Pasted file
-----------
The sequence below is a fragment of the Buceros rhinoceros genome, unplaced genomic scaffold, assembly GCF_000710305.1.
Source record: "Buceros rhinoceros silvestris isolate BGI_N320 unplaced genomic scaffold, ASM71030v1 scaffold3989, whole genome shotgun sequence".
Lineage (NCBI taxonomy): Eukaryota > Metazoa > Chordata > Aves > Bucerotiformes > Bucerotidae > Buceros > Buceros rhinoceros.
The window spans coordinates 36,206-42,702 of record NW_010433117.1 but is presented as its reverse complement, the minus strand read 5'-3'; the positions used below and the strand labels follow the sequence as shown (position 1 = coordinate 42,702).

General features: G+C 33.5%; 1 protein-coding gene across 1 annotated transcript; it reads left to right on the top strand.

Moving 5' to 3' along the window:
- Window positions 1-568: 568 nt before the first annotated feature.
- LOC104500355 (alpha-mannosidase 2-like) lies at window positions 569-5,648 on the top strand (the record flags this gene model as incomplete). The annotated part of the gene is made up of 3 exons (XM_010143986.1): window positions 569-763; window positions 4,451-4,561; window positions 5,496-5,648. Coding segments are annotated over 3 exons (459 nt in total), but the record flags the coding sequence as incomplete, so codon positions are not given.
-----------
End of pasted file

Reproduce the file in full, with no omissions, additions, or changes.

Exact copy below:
The sequence below is a fragment of the Buceros rhinoceros genome, unplaced genomic scaffold, assembly GCF_000710305.1.
Source record: "Buceros rhinoceros silvestris isolate BGI_N320 unplaced genomic scaffold, ASM71030v1 scaffold3989, whole genome shotgun sequence".
Lineage (NCBI taxonomy): Eukaryota > Metazoa > Chordata > Aves > Bucerotiformes > Bucerotidae > Buceros > Buceros rhinoceros.
The window spans coordinates 36,206-42,702 of record NW_010433117.1 but is presented as its reverse complement, the minus strand read 5'-3'; the positions used below and the strand labels follow the sequence as shown (position 1 = coordinate 42,702).

General features: G+C 33.5%; 1 protein-coding gene across 1 annotated transcript; it reads left to right on the top strand.

Moving 5' to 3' along the window:
- Window positions 1-568: 568 nt before the first annotated feature.
- LOC104500355 (alpha-mannosidase 2-like) lies at window positions 569-5,648 on the top strand (the record flags this gene model as incomplete). The annotated part of the gene is made up of 3 exons (XM_010143986.1): window positions 569-763; window positions 4,451-4,561; window positions 5,496-5,648. Coding segments are annotated over 3 exons (459 nt in total), but the record flags the coding sequence as incomplete, so codon positions are not given.